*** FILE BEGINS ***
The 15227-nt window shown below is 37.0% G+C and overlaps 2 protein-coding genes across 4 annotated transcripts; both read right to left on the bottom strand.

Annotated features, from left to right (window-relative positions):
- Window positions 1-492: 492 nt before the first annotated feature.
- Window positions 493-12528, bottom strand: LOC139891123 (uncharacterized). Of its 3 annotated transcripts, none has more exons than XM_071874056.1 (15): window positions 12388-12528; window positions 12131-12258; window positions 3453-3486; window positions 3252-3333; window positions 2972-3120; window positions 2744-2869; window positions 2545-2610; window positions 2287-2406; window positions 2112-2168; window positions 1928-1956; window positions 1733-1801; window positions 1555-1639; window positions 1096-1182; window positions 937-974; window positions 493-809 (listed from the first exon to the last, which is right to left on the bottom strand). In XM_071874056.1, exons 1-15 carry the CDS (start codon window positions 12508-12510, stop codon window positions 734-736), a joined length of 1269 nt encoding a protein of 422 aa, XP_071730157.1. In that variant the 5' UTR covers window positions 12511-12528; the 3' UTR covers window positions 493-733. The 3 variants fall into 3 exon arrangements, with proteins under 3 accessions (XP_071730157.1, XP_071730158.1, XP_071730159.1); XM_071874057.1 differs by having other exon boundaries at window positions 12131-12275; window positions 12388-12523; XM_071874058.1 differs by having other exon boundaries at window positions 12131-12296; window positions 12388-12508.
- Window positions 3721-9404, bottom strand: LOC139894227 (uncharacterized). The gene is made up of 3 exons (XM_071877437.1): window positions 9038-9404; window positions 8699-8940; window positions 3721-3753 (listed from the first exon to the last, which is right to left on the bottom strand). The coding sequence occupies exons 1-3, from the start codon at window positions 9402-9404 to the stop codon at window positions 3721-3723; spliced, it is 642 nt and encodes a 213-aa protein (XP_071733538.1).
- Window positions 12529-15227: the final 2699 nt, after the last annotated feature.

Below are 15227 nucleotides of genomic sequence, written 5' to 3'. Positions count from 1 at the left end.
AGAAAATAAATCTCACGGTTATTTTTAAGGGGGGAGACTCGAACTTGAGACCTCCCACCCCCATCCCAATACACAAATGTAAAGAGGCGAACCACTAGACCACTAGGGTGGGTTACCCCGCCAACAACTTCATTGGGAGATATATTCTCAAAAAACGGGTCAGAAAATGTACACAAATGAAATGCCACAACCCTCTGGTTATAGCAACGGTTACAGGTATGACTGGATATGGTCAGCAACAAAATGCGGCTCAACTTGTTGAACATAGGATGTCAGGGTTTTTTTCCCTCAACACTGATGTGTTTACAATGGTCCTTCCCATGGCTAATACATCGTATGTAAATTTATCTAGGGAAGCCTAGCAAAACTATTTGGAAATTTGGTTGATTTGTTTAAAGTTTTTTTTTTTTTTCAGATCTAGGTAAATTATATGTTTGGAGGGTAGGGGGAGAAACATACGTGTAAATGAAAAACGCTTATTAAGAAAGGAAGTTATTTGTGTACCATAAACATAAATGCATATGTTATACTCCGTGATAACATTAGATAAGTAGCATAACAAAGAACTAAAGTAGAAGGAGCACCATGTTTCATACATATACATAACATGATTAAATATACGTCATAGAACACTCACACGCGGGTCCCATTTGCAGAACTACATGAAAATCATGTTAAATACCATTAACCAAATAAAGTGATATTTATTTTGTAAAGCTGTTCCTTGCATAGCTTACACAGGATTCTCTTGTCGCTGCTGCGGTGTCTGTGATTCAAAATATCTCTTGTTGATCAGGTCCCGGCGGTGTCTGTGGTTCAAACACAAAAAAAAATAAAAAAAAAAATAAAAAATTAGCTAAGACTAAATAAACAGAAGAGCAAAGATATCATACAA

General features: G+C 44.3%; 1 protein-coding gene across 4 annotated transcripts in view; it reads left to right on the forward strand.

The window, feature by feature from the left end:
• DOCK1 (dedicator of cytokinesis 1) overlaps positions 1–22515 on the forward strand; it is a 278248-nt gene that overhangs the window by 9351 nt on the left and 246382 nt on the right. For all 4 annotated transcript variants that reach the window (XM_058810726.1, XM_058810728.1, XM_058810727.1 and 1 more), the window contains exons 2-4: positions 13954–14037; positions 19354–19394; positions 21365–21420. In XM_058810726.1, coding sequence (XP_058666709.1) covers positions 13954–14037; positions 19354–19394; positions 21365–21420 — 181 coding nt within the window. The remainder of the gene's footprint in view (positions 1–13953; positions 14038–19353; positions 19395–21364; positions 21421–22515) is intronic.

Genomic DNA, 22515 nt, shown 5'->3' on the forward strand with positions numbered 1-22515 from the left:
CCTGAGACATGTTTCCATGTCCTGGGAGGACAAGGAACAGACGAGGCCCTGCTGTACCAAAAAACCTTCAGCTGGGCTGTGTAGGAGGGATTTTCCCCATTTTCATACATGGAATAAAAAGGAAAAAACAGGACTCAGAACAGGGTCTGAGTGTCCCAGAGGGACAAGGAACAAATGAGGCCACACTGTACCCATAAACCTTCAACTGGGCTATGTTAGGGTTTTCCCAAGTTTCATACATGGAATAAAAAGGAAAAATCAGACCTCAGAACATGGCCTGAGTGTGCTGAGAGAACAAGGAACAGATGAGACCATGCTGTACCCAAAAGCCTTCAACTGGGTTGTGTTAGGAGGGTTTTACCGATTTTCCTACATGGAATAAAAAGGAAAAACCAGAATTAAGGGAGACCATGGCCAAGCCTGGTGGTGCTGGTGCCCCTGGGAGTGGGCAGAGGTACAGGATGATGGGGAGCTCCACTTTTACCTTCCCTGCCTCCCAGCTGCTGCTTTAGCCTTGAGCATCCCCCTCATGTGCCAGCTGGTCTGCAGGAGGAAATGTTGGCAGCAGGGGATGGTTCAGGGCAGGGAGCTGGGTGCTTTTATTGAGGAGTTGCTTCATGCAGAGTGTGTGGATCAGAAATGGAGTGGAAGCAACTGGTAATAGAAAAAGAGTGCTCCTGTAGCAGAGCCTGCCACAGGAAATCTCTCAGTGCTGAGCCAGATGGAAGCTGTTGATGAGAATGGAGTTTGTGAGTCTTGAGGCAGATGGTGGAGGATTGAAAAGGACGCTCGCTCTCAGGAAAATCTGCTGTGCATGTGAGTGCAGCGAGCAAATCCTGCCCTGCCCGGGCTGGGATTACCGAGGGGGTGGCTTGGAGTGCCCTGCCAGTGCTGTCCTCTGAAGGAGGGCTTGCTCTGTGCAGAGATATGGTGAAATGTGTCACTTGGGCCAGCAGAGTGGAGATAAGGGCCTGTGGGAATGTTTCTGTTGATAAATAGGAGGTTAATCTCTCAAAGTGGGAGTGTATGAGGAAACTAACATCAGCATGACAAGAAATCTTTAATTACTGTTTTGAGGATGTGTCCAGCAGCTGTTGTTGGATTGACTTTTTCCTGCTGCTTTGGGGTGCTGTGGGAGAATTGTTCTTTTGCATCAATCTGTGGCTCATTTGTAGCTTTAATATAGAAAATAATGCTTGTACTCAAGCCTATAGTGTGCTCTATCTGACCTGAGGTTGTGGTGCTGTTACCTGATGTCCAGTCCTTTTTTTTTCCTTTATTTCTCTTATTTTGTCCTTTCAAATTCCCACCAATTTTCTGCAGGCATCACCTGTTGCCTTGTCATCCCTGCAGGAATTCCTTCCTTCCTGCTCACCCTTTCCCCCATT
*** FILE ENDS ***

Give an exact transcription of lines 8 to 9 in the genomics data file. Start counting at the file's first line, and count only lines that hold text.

AGAAAATAAATCTCACGGTTATTTTTAAGGGGGGAGACTCGAACTTGAGACCTCCCACCCCCATCCCAATACACAAATGTAAAGAGGCGAACCACTAGACCACTAGGGTGGGTTACCCCGCCAACAACTTCATTGGGAGATATATTCTCAAAAAACGGGTCAGAAAATGTACACAAATGAAATGCCACAACCCTCTGGTTATAGCAACGGTTACAGGTATGACTGGATATGGTCAGCAACAAAATGCGGCTCAACTTGTTGAACATAGGATGTCAGGGTTTTTTTCCCTCAACACTGATGTGTTTACAATGGTCCTTCCCATGGCTAATACATCGTATGTAAATTTATCTAGGGAAGCCTAGCAAAACTATTTGGAAATTTGGTTGATTTGTTTAAAGTTTTTTTTTTTTTTCAGATCTAGGTAAATTATATGTTTGGAGGGTAGGGGGAGAAACATACGTGTAAATGAAAAACGCTTATTAAGAAAGGAAGTTATTTGTGTACCATAAACATAAATGCATATGTTATACTCCGTGATAACATTAGATAAGTAGCATAACAAAGAACTAAAGTAGAAGGAGCACCATGTTTCATACATATACATAACATGATTAAATATACGTCATAGAACACTCACACGCGGGTCCCATTTGCAGAACTACATGAAAATCATGTTAAATACCATTAACCAAATAAAGTGATATTTATTTTGTAAAGCTGTTCCTTGCATAGCTTACACAGGATTCTCTTGTCGCTGCTGCGGTGTCTGTGATTCAAAATATCTCTTGTTGATCAGGTCCCGGCGGTGTCTGTGGTTCAAACACAAAAAAAAATAAAAAAAAAAATAAAAAATTAGCTAAGACTAAATAAACAGAAGAGCAAAGATATCATACAA

General features: G+C 44.3%; 1 protein-coding gene across 4 annotated transcripts in view; it reads left to right on the forward strand.